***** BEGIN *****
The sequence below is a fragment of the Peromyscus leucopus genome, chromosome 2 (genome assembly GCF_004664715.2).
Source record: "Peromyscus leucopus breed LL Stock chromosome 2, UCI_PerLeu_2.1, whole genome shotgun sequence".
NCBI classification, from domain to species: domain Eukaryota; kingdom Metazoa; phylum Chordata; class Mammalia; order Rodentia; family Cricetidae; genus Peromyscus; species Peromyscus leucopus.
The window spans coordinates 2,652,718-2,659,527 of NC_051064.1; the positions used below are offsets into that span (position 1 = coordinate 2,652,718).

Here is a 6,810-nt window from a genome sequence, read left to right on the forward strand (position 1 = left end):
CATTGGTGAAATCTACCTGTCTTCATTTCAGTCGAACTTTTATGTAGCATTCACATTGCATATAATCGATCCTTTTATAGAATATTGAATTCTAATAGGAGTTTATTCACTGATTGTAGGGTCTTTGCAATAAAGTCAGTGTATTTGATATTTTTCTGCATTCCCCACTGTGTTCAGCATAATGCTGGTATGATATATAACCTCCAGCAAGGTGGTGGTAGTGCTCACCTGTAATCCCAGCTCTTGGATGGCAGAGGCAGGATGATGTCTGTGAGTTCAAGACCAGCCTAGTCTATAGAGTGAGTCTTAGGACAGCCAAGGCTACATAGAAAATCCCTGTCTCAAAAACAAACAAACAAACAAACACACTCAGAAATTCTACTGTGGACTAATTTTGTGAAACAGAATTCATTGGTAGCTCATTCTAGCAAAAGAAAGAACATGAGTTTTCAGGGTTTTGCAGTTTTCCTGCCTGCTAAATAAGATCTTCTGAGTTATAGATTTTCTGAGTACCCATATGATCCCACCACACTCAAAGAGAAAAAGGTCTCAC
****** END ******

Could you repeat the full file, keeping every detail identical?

The sequence below is a fragment of the Peromyscus leucopus genome, chromosome 2 (genome assembly GCF_004664715.2).
Source record: "Peromyscus leucopus breed LL Stock chromosome 2, UCI_PerLeu_2.1, whole genome shotgun sequence".
NCBI classification, from domain to species: domain Eukaryota; kingdom Metazoa; phylum Chordata; class Mammalia; order Rodentia; family Cricetidae; genus Peromyscus; species Peromyscus leucopus.
The window spans coordinates 2,652,718-2,659,527 of NC_051064.1; the positions used below are offsets into that span (position 1 = coordinate 2,652,718).

Here is a 6,810-nt window from a genome sequence, read left to right on the forward strand (position 1 = left end):
CATTGGTGAAATCTACCTGTCTTCATTTCAGTCGAACTTTTATGTAGCATTCACATTGCATATAATCGATCCTTTTATAGAATATTGAATTCTAATAGGAGTTTATTCACTGATTGTAGGGTCTTTGCAATAAAGTCAGTGTATTTGATATTTTTCTGCATTCCCCACTGTGTTCAGCATAATGCTGGTATGATATATAACCTCCAGCAAGGTGGTGGTAGTGCTCACCTGTAATCCCAGCTCTTGGATGGCAGAGGCAGGATGATGTCTGTGAGTTCAAGACCAGCCTAGTCTATAGAGTGAGTCTTAGGACAGCCAAGGCTACATAGAAAATCCCTGTCTCAAAAACAAACAAACAAACAAACACACTCAGAAATTCTACTGTGGACTAATTTTGTGAAACAGAATTCATTGGTAGCTCATTCTAGCAAAAGAAAGAACATGAGTTTTCAGGGTTTTGCAGTTTTCCTGCCTGCTAAATAAGATCTTCTGAGTTATAGATTTTCTGAGTACCCATATGATCCCACCACACTCAAAGAGAAAAAGGTCTCAC